Climate finance is not Overseas Development Assistance2015-04-21 AOSIS
Topic: Sustainable Development
1. I have the honour to speak on behalf of the Alliance of Small Island States (AOSIS). We align ourselves with the statement delivered by the distinguished Permanent Representative of South Africa, on behalf of the Group of 77 and China. 2. Although separate and distinct processes, there must be coherence between both the FfD and the Post-2015 Development Agenda. We recognise that they are linked; especially towards targeting the realisation of the very ambitious set of Goals we have set ourselves. In this regard, in addition to the specific Means of Implementation highlighted in Goal 17, the goal-specific targets related to Means of Implementation must also be fully integrated into the FfD outcome document. The specificities of how these linkages are manifested are to be resolved. However, as we move along both tracks, we look forward to identifying ways in which both processes complement, and not duplicate the work on MoI, and identifying the specific and clear responsibilities under the two processes. Co-Facilitators, 3. SIDS have been recognised as a special case for sustainable development. Special consideration must be given to building resilience, increasing competitiveness, and expanding the flow of funds for the financing of sustainable development with specific attention to the particular diversity of needs of the SIDS and our unique sustainable development challenges. . Our unique challenges must be given due consideration in both processes. 4. Cooperation and partnerships at the national, regional and international levels are vital. Effective partnerships should be anchored in national ownership and based upon mutual trust, equality, respect, and accountability2 . They are a means of building understanding, providing support, and expressing and fulfilling commitments to support SIDS efforts over the long term taking fully into account their challenges, development priorities and national circumstances3. Some of our priorities in this regard are as follows: 1. We recognise that our persistent development challenges require an enhanced global partnership for development, adequate provision and mobilisation of financing from all sources, domestic and international, public and private, the facilitation or trade, technology transfer, capacity building, and an enabling institutional and policy environment at all levels, as well as strengthened partnerships at the national, regional and international level. 2. And while we recognise that financing from all sources is important, the most critical source of financing remains international public financing. In SIDS, our small size and narrow economic base hinder efforts to realise adequate resources for financing domestically. Our remoteness and geographical disparity entail high cost of service delivery on Governments. But these social services are required to sustain high levels of human development. With regards to private financing, the private sector is characteristically under-developed in SIDS, requiring additional support towards stimulating investment. Therefore ODA needs to be strengthened, as a matter of priority, and better targeted to complement national priorities. 3. Debt sustainability remains an issue of concern for SIDS. Data shows that many SIDS suffer from high debt, which hinders their ability to achieve resilient societies and ensure that development gains are continued and assured. Addressing debt sustainability is also important for countries that graduate from the List of LDCs, out of which the majority have been SIDS. 4. Sustainable Development policies can only be adequately implemented through building and retaining human and institutional capacity, in addition to ensuring access to appropriate, reliable, affordable, and modern technology. We need increased financial and technical assistance in this regard, to strengthen national institutions, to retain and enhance knowledge and, to effectively participate in the multilateral trading systems. 5. The threat posed by climate change to SIDS cannot be under-scored. It is not merely an “environmental” challenge: it is a persistent “developmental” challenge that undermine the ability of all countries, in particular developing countries, to achieve sustainable development, and threaten the viability and survival of nations. Mitigation from, and adaptation to the effects of climate changes pose additional costs for countries. And while climate change should be considered under the discussions on financing, a distinction must be made between climate finance as governed and defined by the ongoing processes under the UNFCCC and traditional ODA. For SIDS, climate finance must not be double counted as ODA, and considered separate from and additional to ODA. 6. Lastly, we view the inclusion of Date, Monitoring and Followup in both processes as crucially important. Effective monitoring depends on appropriate qualitative and quantitative data and statistics. We ask that both processes consider the importance of collection of data from SIDS in the least burdensome way, and recognise the need to strengthen data collection and monitoring capabilities of SIDS. We also call in this context, for the consideration of alternative measures of development, than GDP per capita, as it measures fail to adequately capture the development progress and challenges in SIDS. I thank you.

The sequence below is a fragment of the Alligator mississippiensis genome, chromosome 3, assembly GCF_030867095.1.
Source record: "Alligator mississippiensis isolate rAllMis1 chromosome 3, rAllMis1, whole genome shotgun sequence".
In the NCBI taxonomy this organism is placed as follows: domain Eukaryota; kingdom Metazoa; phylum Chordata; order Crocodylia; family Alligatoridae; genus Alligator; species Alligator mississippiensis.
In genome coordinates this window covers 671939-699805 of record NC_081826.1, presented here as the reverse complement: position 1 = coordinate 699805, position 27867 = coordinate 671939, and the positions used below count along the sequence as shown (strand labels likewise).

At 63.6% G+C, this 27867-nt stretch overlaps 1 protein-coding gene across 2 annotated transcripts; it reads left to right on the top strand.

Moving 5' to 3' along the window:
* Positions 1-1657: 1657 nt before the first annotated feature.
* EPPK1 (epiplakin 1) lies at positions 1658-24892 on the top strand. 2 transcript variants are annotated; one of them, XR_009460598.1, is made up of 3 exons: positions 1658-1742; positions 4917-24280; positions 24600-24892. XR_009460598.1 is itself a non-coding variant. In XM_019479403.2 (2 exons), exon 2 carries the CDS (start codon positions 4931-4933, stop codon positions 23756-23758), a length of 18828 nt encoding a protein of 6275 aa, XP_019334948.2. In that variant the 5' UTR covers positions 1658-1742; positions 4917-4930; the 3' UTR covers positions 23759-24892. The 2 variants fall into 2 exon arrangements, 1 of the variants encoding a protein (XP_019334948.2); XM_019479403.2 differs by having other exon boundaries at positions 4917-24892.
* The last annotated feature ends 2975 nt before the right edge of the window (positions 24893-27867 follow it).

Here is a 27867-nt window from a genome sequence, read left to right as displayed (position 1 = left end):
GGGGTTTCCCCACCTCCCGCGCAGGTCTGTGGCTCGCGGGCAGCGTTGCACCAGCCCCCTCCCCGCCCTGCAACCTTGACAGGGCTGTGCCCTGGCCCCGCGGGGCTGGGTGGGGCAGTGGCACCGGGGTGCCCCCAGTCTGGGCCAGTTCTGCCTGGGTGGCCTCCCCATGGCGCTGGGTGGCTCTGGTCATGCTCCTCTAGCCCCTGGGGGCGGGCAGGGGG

Sub Topic: SDGs
Meeting: Joint Meeting of the FfD and the Post-2015 Development Agenda